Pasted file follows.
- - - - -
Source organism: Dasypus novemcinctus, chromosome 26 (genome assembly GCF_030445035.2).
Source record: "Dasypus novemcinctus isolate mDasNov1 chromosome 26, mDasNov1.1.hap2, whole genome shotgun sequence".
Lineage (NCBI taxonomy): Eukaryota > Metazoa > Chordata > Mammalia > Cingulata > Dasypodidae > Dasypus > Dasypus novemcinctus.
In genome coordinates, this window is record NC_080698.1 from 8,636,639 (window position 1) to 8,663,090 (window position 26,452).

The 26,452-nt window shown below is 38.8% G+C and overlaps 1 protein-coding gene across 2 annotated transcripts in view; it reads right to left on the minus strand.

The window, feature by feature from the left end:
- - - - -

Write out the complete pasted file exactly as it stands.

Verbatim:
Source organism: Dasypus novemcinctus, chromosome 26 (genome assembly GCF_030445035.2).
Source record: "Dasypus novemcinctus isolate mDasNov1 chromosome 26, mDasNov1.1.hap2, whole genome shotgun sequence".
Lineage (NCBI taxonomy): Eukaryota > Metazoa > Chordata > Mammalia > Cingulata > Dasypodidae > Dasypus > Dasypus novemcinctus.
In genome coordinates, this window is record NC_080698.1 from 8,636,639 (window position 1) to 8,663,090 (window position 26,452).

The 26,452-nt window shown below is 38.8% G+C and overlaps 1 protein-coding gene across 2 annotated transcripts in view; it reads right to left on the minus strand.

The window, feature by feature from the left end: